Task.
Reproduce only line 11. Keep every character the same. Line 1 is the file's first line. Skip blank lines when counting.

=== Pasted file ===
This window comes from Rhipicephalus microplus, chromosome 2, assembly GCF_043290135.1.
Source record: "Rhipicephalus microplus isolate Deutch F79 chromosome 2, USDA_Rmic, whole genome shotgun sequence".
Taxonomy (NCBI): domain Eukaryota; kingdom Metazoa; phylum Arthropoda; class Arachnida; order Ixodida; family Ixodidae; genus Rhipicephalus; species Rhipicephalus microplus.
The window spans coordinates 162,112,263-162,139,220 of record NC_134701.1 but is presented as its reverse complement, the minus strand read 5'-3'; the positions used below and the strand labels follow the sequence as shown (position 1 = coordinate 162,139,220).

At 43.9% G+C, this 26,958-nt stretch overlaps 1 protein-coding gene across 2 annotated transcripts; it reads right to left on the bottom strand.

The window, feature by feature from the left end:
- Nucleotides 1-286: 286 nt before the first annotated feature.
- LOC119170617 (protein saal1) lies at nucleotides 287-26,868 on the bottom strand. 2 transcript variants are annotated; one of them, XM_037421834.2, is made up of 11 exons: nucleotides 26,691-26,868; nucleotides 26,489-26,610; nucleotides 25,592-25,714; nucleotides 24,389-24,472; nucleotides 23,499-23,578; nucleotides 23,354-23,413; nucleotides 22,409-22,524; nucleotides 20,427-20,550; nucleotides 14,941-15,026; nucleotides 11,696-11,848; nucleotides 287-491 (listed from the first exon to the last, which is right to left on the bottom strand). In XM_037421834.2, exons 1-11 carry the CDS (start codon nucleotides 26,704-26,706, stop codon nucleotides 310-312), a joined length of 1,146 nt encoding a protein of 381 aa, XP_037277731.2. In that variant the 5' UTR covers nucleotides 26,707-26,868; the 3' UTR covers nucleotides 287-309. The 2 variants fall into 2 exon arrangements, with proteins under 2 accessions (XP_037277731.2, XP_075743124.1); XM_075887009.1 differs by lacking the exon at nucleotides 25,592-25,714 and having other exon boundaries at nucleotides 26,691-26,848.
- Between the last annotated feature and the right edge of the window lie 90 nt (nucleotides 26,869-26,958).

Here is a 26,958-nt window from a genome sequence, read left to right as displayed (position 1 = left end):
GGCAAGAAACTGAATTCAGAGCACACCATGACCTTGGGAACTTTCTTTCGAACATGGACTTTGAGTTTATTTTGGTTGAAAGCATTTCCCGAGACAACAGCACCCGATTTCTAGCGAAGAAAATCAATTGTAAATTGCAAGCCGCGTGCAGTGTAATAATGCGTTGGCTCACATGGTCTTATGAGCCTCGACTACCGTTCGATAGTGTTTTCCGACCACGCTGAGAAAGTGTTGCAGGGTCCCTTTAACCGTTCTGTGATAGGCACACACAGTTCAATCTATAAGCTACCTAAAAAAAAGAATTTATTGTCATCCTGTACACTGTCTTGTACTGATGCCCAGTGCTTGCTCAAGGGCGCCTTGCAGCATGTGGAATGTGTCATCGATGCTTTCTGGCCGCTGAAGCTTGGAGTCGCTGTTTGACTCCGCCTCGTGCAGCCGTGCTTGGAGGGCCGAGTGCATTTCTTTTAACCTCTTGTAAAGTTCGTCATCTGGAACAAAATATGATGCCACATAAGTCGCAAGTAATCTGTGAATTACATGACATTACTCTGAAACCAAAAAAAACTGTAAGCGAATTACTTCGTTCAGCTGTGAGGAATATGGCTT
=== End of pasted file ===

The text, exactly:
GGCAAGAAACTGAATTCAGAGCACACCATGACCTTGGGAACTTTCTTTCGAACATGGACTTTGAGTTTATTTTGGTTGAAAGCATTTCCCGAGACAACAGCACCCGATTTCTAGCGAAGAAAATCAATTGTAAATTGCAAGCCGCGTGCAGTGTAATAATGCGTTGGCTCACATGGTCTTATGAGCCTCGACTACCGTTCGATAGTGTTTTCCGACCACGCTGAGAAAGTGTTGCAGGGTCCCTTTAACCGTTCTGTGATAGGCACACACAGTTCAATCTATAAGCTACCTAAAAAAAAGAATTTATTGTCATCCTGTACACTGTCTTGTACTGATGCCCAGTGCTTGCTCAAGGGCGCCTTGCAGCATGTGGAATGTGTCATCGATGCTTTCTGGCCGCTGAAGCTTGGAGTCGCTGTTTGACTCCGCCTCGTGCAGCCGTGCTTGGAGGGCCGAGTGCATTTCTTTTAACCTCTTGTAAAGTTCGTCATCTGGAACAAAATATGATGCCACATAAGTCGCAAGTAATCTGTGAATTACATGACATTACTCTGAAACCAAAAAAAACTGTAAGCGAATTACTTCGTTCAGCTGTGAGGAATATGGCTT